Cook Islands - New Zealand territory

Rarotonga – Cook Islands
New Zealand territory

Cook Islands - Associated state

Rarotonga – Cook Islands
Associated state





Quick reference

General issues: Designation Cook Islands/New Zealand territory 1919-1932, Postal area Cook Islands/New Zealand associated state 2011-Present

Country name on general issues: Rarotonga

Currency: 1 Shilling (Tiringi) = 12 Pence (Pene)  1919-1932, 1 Dollar = 100 Cents 2011-Present

Population: 10 600 in 2011

Political history Rarotonga

Postal history Rarotonga

Please click on the image to enlarge

Rarotonga, located in the central-south Pacific Ocean, is the major island of the Cook Islands – for the exact location, please refer to the map of Modern Oceania. The first European to visit the island may have been the British captain William Bligh of the HMS Bounty in 1789. In the late 19th century, the chiefs of the major Cook Islands, including Rarotonga, requested British protection, which was granted in 1888. In 1900, the chiefs of the Cook Islands signed documents of cession and thus the Cook Islands became a British possession. The Cook Islands, including Rarotonga, were granted to New Zealand as a New Zealand territory in 1901. Having been administered by New Zealand since then, the Cook Islands gained self government as an associated state in 1965. Avarua on Rarotonga is the seat of the Cook Islands government.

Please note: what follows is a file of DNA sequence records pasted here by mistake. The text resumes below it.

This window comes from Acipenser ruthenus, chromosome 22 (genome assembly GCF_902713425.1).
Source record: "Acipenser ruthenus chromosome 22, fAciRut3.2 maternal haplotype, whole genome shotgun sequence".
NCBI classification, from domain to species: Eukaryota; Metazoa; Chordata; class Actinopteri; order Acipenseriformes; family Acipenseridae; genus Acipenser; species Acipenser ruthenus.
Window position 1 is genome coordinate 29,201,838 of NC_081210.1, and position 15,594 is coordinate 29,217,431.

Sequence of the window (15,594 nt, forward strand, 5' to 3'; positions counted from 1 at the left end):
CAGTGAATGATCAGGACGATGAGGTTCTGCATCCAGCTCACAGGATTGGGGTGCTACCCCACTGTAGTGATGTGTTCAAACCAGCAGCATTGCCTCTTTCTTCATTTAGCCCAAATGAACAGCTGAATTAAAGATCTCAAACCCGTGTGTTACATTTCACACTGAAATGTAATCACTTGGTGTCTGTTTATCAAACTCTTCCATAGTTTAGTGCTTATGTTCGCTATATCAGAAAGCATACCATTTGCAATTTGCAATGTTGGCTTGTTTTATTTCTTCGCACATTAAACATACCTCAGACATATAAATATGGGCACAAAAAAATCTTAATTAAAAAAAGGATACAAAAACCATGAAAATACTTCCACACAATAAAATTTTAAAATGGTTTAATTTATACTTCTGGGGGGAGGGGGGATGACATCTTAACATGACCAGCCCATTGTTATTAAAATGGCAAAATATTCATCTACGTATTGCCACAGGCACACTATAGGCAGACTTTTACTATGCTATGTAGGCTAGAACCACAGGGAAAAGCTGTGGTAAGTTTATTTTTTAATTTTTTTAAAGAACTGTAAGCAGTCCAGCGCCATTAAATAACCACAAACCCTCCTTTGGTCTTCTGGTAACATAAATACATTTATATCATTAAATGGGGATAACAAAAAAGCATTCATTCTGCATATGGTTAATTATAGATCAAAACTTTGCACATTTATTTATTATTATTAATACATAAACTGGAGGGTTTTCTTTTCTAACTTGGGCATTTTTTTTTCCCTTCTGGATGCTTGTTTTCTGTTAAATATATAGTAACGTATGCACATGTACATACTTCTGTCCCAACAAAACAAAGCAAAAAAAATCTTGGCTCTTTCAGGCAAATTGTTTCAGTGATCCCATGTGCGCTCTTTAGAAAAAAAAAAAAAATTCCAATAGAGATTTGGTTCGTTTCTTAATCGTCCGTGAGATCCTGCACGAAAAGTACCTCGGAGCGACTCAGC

Economically, the islanders depended on small scale domestic farming and handicrafts, until, in recent years, tourism was developed to become a major component of the island’s economy. The population is largely Polynesian. Rarotonga is the most populous of the Cook Islands with almost two thirds of the Cook Islands population living on Rarotonga.

Postal history Rarotonga

Postal history Rarotonga

1919 – New Zealand overprinted.

The first stamps used on Rarotonga were the stamps of the Cook Islands from 1892. The stamps for the Cook Islands were designated ‘Rarotonga’ between 1919 and 1932. New Zealand stamps, overprinted ‘Rarotonga’ and a new face value in the native language, were issued in 1919, followed by definitives, inscribed ‘Rarotonga’, in 1920. Sets issued in 1920 and 1927 are of the same design as concurrent issues from Aitutaki, Penrhyn and Niue. Since 1932, stamps were again inscribed ‘Cook Islands’.

Although part of the Cook Islands, Rarotonga has a separate stamp issuing policy since 2011, and since then a limited number of stamps were issued. The stamps of the Cook Islands are valid on Rarotonga, while the issues of Rarotonga are valid only on the island itself.


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